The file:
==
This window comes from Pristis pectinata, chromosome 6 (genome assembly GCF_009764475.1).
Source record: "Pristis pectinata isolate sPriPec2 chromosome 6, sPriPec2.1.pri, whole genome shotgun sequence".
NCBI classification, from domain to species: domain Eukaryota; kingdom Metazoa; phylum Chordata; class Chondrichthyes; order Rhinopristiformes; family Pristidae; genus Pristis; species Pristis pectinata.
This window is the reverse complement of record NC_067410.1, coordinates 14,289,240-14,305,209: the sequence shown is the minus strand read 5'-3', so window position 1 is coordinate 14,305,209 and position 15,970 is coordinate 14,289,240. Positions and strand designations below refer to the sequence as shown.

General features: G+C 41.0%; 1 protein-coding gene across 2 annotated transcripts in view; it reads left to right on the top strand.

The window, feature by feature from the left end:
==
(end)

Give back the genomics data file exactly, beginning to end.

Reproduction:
This window comes from Pristis pectinata, chromosome 6 (genome assembly GCF_009764475.1).
Source record: "Pristis pectinata isolate sPriPec2 chromosome 6, sPriPec2.1.pri, whole genome shotgun sequence".
NCBI classification, from domain to species: domain Eukaryota; kingdom Metazoa; phylum Chordata; class Chondrichthyes; order Rhinopristiformes; family Pristidae; genus Pristis; species Pristis pectinata.
This window is the reverse complement of record NC_067410.1, coordinates 14,289,240-14,305,209: the sequence shown is the minus strand read 5'-3', so window position 1 is coordinate 14,305,209 and position 15,970 is coordinate 14,289,240. Positions and strand designations below refer to the sequence as shown.

General features: G+C 41.0%; 1 protein-coding gene across 2 annotated transcripts in view; it reads left to right on the top strand.

The window, feature by feature from the left end: